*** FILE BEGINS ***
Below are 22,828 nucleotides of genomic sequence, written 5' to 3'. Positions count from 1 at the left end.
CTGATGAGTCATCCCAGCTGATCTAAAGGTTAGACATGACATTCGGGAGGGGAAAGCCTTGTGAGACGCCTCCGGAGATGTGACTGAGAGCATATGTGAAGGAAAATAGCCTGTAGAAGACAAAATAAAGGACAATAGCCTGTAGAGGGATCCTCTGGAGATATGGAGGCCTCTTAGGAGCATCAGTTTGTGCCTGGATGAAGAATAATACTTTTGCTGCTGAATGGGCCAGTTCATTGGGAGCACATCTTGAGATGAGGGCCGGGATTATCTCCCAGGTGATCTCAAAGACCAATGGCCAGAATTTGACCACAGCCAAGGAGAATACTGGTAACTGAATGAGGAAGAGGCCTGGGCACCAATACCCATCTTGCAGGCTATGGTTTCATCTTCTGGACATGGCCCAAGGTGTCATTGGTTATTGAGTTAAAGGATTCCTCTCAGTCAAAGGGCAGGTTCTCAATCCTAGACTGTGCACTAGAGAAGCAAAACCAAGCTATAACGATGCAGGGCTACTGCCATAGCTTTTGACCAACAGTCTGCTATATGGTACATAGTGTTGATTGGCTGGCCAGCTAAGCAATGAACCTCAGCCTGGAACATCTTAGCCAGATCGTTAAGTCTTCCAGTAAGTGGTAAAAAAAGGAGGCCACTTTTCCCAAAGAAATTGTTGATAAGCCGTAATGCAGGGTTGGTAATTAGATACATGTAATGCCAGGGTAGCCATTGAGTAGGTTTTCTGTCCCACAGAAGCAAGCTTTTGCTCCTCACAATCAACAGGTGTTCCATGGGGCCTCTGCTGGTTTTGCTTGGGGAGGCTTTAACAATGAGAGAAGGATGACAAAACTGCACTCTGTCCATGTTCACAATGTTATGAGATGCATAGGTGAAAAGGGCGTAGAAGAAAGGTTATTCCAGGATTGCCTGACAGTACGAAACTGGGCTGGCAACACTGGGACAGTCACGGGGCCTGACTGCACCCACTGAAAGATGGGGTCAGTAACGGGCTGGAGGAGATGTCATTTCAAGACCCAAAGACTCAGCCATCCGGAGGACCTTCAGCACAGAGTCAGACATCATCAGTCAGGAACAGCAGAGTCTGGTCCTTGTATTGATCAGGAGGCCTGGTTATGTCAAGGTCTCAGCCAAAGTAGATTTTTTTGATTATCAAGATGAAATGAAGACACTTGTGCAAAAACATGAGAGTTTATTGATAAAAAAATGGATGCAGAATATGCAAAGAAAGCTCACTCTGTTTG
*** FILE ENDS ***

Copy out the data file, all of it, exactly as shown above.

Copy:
Below are 22,828 nucleotides of genomic sequence, written 5' to 3'. Positions count from 1 at the left end.
CTGATGAGTCATCCCAGCTGATCTAAAGGTTAGACATGACATTCGGGAGGGGAAAGCCTTGTGAGACGCCTCCGGAGATGTGACTGAGAGCATATGTGAAGGAAAATAGCCTGTAGAAGACAAAATAAAGGACAATAGCCTGTAGAGGGATCCTCTGGAGATATGGAGGCCTCTTAGGAGCATCAGTTTGTGCCTGGATGAAGAATAATACTTTTGCTGCTGAATGGGCCAGTTCATTGGGAGCACATCTTGAGATGAGGGCCGGGATTATCTCCCAGGTGATCTCAAAGACCAATGGCCAGAATTTGACCACAGCCAAGGAGAATACTGGTAACTGAATGAGGAAGAGGCCTGGGCACCAATACCCATCTTGCAGGCTATGGTTTCATCTTCTGGACATGGCCCAAGGTGTCATTGGTTATTGAGTTAAAGGATTCCTCTCAGTCAAAGGGCAGGTTCTCAATCCTAGACTGTGCACTAGAGAAGCAAAACCAAGCTATAACGATGCAGGGCTACTGCCATAGCTTTTGACCAACAGTCTGCTATATGGTACATAGTGTTGATTGGCTGGCCAGCTAAGCAATGAACCTCAGCCTGGAACATCTTAGCCAGATCGTTAAGTCTTCCAGTAAGTGGTAAAAAAAGGAGGCCACTTTTCCCAAAGAAATTGTTGATAAGCCGTAATGCAGGGTTGGTAATTAGATACATGTAATGCCAGGGTAGCCATTGAGTAGGTTTTCTGTCCCACAGAAGCAAGCTTTTGCTCCTCACAATCAACAGGTGTTCCATGGGGCCTCTGCTGGTTTTGCTTGGGGAGGCTTTAACAATGAGAGAAGGATGACAAAACTGCACTCTGTCCATGTTCACAATGTTATGAGATGCATAGGTGAAAAGGGCGTAGAAGAAAGGTTATTCCAGGATTGCCTGACAGTACGAAACTGGGCTGGCAACACTGGGACAGTCACGGGGCCTGACTGCACCCACTGAAAGATGGGGTCAGTAACGGGCTGGAGGAGATGTCATTTCAAGACCCAAAGACTCAGCCATCCGGAGGACCTTCAGCACAGAGTCAGACATCATCAGTCAGGAACAGCAGAGTCTGGTCCTTGTATTGATCAGGAGGCCTGGTTATGTCAAGGTCTCAGCCAAAGTAGATTTTTTTGATTATCAAGATGAAATGAAGACACTTGTGCAAAAACATGAGAGTTTATTGATAAAAAAATGGATGCAGAATATGCAAAGAAAGCTCACTCTGTTTG